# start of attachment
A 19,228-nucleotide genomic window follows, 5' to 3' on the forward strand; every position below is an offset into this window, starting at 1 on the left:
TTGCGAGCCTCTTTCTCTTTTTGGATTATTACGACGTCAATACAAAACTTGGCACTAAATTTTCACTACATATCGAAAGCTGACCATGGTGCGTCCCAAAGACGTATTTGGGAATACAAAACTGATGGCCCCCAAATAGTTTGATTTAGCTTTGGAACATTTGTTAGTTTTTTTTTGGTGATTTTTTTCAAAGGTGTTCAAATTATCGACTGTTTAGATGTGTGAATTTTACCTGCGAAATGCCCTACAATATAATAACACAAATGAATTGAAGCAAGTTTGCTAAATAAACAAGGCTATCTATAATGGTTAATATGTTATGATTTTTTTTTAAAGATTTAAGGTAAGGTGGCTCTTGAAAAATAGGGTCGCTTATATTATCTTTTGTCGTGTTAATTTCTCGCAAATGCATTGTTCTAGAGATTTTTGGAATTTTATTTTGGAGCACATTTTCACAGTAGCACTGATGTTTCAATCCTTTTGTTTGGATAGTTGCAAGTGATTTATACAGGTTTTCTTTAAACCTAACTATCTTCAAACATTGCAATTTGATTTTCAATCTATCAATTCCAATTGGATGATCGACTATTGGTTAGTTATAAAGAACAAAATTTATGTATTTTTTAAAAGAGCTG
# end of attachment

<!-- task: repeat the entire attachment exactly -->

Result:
A 19,228-nucleotide genomic window follows, 5' to 3' on the forward strand; every position below is an offset into this window, starting at 1 on the left:
TTGCGAGCCTCTTTCTCTTTTTGGATTATTACGACGTCAATACAAAACTTGGCACTAAATTTTCACTACATATCGAAAGCTGACCATGGTGCGTCCCAAAGACGTATTTGGGAATACAAAACTGATGGCCCCCAAATAGTTTGATTTAGCTTTGGAACATTTGTTAGTTTTTTTTTGGTGATTTTTTTCAAAGGTGTTCAAATTATCGACTGTTTAGATGTGTGAATTTTACCTGCGAAATGCCCTACAATATAATAACACAAATGAATTGAAGCAAGTTTGCTAAATAAACAAGGCTATCTATAATGGTTAATATGTTATGATTTTTTTTTAAAGATTTAAGGTAAGGTGGCTCTTGAAAAATAGGGTCGCTTATATTATCTTTTGTCGTGTTAATTTCTCGCAAATGCATTGTTCTAGAGATTTTTGGAATTTTATTTTGGAGCACATTTTCACAGTAGCACTGATGTTTCAATCCTTTTGTTTGGATAGTTGCAAGTGATTTATACAGGTTTTCTTTAAACCTAACTATCTTCAAACATTGCAATTTGATTTTCAATCTATCAATTCCAATTGGATGATCGACTATTGGTTAGTTATAAAGAACAAAATTTATGTATTTTTTAAAAGAGCTG